wood. Allcghai'iey ii also in Mr.
Goodman's .district.' and has 'no. agent,
but jt is oast of the imaginary line.
Mr. Goodman has procured appropri
ations for which he has Hot found
.suitable men.' He is cautious about
placing men. He learns much of their
record before he 'recommends. them
and feels sure that they are suitable
for the work to be dor.c.
Mr. Goodman' is deeply interested
in co-operativ cfTorts ttvtong: .the
farmers ami ler.ds every possible
encoura r."! t,: lcc:.l organizations
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"WO' A .0'
Electric Power Also
HELPS WESTERN FARMS
especially the farmer with small hold
ings. What electric power can mean is
evident when it is realized that agri
culture is a great ."basic Industry";
that hard-times invariably follow crop
failures; that irrigation is the solu
tion of the western farmer's problem;
and that electric power for irrigation
pumps is making irrigation easier,
more efficient, more reliable and. less
It has been found, incidentally, that
in most cases the farmer wants' to
install too large an irrigation system.
.The ideal plaht is the one that oper
ates continually and has a storage
reservoir so that a large, expensive
pump is not needed.
When a small installation ef this
sort is at work, '.th a storage res
ervoir capable of holding all the water
This Also Wa3 Desert Onco
pumped over a period, of twelve hours,
the plant could be run all night, and
in the morning the farmer would find
a full reservoir, from which he could
water his land as needed through the
day: and at night the reservoir would
be empty, thus completing the cycle.
designed 'to promote the interests of
agriculture in, any of its phases. He
sees growing possibilities for farm
ers especially where they apply the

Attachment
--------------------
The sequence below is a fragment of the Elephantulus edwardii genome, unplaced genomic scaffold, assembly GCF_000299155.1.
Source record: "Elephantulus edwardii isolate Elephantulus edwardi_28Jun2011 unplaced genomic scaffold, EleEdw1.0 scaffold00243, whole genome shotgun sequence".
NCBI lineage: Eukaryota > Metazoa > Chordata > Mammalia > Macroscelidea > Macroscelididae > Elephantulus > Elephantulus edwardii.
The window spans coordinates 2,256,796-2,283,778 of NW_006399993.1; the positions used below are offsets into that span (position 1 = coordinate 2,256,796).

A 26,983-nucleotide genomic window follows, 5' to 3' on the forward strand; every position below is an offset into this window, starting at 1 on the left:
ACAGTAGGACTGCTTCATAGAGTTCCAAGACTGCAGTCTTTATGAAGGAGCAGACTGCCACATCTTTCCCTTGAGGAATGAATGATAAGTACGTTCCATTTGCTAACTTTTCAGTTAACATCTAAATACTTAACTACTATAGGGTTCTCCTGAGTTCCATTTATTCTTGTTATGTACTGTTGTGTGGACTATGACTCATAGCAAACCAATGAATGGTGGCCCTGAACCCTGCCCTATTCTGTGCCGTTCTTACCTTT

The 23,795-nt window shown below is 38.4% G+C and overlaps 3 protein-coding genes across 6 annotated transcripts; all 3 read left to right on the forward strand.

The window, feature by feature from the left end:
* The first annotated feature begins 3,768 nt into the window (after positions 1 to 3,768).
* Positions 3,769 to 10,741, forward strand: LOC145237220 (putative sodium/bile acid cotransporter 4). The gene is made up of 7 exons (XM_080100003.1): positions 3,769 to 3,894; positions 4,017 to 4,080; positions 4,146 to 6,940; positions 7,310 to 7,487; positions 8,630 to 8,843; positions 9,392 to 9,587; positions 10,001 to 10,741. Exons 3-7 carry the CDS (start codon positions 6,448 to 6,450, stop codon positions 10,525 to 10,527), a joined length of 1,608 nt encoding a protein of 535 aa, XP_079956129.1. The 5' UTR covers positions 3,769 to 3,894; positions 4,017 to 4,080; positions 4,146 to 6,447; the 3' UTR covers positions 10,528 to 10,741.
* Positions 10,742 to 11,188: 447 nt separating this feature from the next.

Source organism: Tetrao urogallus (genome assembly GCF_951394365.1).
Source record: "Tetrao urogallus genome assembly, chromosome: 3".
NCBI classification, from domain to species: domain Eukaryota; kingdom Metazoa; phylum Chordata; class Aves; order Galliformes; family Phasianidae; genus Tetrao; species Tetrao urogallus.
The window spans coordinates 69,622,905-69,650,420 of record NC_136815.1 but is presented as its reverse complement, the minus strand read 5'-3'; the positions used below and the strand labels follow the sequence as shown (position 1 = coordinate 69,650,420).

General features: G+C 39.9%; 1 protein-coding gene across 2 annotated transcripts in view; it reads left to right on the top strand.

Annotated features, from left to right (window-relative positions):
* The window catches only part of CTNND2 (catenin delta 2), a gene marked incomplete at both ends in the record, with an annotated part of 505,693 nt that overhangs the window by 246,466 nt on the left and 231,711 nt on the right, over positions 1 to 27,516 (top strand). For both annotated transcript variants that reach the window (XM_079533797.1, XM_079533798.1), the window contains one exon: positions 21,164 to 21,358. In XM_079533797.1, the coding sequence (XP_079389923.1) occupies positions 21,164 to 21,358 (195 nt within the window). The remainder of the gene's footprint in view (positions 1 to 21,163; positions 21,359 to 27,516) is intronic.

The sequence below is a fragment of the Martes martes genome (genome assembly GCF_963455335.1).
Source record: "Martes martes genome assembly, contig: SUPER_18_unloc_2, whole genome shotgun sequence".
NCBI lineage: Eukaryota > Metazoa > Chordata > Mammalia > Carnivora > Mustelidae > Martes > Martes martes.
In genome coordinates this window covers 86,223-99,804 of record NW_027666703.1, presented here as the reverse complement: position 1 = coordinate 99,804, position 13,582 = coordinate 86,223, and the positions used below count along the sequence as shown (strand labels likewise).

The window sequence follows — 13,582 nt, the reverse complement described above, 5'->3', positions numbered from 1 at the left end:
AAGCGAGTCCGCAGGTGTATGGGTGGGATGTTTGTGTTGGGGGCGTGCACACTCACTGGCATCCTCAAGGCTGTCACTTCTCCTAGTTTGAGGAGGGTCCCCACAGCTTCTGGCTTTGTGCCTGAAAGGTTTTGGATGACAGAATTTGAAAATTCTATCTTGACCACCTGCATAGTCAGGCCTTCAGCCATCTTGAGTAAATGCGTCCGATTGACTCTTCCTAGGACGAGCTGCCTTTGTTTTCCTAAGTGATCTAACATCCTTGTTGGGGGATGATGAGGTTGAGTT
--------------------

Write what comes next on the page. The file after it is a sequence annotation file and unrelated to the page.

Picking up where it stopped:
principles ot .co-operatton.-7't' edera
AM It A
J R PENDERGRASS
FRANKLIN, N. C
Elopers Sever Wires
And Outdo Pursuers
Sheriff's Warrant Turned to Congrat
ulations Father and Uncle of
Bride Give Up Chase.
Spray,. Ore., March 6. Cupid, god
of , love, bcnt on victory, has won it.
111 a iiiiiumg uasu nc sevcreu tele
phonic communication, outran two
fast pursuers, and turned a sheriff's
warrant into congratulations of
friends. Safely he is home again. ;
The. bride, formerly Miss R. J.
Younce, 17, a seventh grade studer.t,
ireel of school. Monday she did not
appear at the .school house. Clyde
Lritt, now. the bridegroom and 19
years old. driving a light automobile,
called for Miss Younce somewhere
away from her home. They started
toward Fossil, accompanied by John
Younce, an uncle of the girl.
Uiarles Younce, the girls father,
suspected something was wrong. He
called at the school. Then he called
Joe Younce, another uitcle of the girl.
1 - ... u:i 1 1. - t 1
their chase. '
Pursuit was made more difficult be
cause the elopers had cut the tele
phone wires between Spray 'and
C. A- Johnson, sheriff of Wheeler
County, was notified. A warrant for
the cobple's arrest was issued. The
elopers were traced to' Arlington, but
-tlP1-A tliair rA1lt (rnm fl.a.a I. a
....w.. vj twill iiv111 Ultlt L1IV JJUl-
suers . could not learn. So the chase
The couple proceeded to Golden
dale, Wash., and were married by a
justice of the peace. Then they
started homeward, arriving Tuesday
Parental objection was appeased,
the sheriff's warrant was cancelled,
and congratulations poured in upon
Mr. and Mrs. "Clyde Britt. Portland
Orcgonian, Portland, Ore. '
Poplar Cove News.
Misses Delia ' and Ocie Williamson
vtic usuiiig ai ivirs. j. i. yorpen
ing's Monday. . ' "
Mr. Willie Huscusson made a flying
-trip tp Franklin Tuesday.
Mrs. Walter Anderson, of Wayah,
was visiting at Mr. Henry Green
Miss Marie Huscusson, of this
place, went to' Franklin Tuesday.
We are glad to see Mrs. J. T. Cor
pening out again, after being on the
sick list for some time. '
Miss Isabelle Dills was the guest
of.Miss Cora Huscusson Sunday.
. i.Irs. M. L. Huscusson was visiting
lier daughter, Mrs. Henry Green
wood, last Sunday. ... '
Miss Cora Huscusson was visiting
Miss' Thcma Greenwood last Sunday
morning. . . MAM'A'S BABY.
EGGS, $1.50 PER' 15